Court Is Asked to Probe Possibility of Calderon War Crimes in Drug Crackdown
Posted on Nov 26, 2011
Mexican human rights activists have asked the International Criminal Court to investigate President Felipe Calderon, senior Mexican officials and the country’s most-wanted drug kingpin for allegedly overseeing the capture, torture and killing of civilians in violence surrounding drug trafficking and the government’s effort to suppress that illegal trade.
More than 45,000 people have been killed in drug-related violence in Mexico since Calderon assumed office in late 2006. An ICC decision on whether to investigate could take months or even years, legal experts say.
“We want the [ICC] prosecutor to tell us if war crimes and crimes against humanity have been committed in Mexico, and if the president and other top officials are responsible,” said the human rights lawyer who filed the complaint with the ICC on Friday. —ARK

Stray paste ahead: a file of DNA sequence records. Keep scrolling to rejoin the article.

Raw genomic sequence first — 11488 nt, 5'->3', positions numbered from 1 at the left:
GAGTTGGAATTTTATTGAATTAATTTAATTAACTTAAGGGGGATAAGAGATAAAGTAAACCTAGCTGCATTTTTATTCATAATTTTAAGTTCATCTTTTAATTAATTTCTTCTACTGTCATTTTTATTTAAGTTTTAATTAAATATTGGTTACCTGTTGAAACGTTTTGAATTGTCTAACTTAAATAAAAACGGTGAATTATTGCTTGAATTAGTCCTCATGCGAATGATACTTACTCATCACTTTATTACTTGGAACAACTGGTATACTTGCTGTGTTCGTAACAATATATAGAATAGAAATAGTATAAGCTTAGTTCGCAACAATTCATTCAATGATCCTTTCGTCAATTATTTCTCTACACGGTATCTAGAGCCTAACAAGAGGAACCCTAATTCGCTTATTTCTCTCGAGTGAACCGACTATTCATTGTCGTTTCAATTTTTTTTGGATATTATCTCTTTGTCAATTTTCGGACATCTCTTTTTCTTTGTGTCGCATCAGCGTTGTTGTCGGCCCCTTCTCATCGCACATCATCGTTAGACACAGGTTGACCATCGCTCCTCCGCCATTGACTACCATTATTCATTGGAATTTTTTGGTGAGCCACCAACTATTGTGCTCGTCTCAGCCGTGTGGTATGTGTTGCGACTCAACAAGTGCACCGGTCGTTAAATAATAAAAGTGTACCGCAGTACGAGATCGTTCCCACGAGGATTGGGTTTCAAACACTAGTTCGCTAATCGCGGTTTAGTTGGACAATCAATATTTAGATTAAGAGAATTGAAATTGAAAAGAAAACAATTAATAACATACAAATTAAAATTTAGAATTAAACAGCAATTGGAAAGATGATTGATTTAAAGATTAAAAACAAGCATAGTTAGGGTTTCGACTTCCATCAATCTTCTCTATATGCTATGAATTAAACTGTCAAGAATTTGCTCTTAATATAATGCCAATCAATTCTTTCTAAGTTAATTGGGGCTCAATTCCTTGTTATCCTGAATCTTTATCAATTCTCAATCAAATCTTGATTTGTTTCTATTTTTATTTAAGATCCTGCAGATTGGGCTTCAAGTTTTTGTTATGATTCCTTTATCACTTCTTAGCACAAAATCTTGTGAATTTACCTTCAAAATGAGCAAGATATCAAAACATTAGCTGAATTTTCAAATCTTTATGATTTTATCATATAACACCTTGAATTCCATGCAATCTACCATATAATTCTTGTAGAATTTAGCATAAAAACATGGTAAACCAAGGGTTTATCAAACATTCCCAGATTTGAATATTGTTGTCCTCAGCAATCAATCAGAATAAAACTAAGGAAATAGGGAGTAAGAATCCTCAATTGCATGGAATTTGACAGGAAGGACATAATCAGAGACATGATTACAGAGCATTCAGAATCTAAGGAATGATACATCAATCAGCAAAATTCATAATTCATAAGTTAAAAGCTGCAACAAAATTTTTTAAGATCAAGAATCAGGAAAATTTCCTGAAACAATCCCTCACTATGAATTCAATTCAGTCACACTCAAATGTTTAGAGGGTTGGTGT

Activists say Caldéron has systematically allowed Mexican troops to commit abuses against civilians since the military was deployed to fight drug traffickers in 2006. More than 50,000 soldiers are battling cartels around the country, while the ranks of federal police have swelled from 6,000 to 35,000 under Caldéron’s watch.
A Human Rights Watch report said there was evidence Mexican police and soldiers were involved in 170 cases of torture, 24 murders and 39 forced disappearances in five Mexican states. “We have known for five years that the Mexican army is committing sexual abuse, executing people, torturing people and kidnapping, and there have been no sanctions,” [Netzai] Sandoval [a Mexican human rights lawyer] said.
World Economic Forum (CC-BY)
Mexican President Felipe Calderon.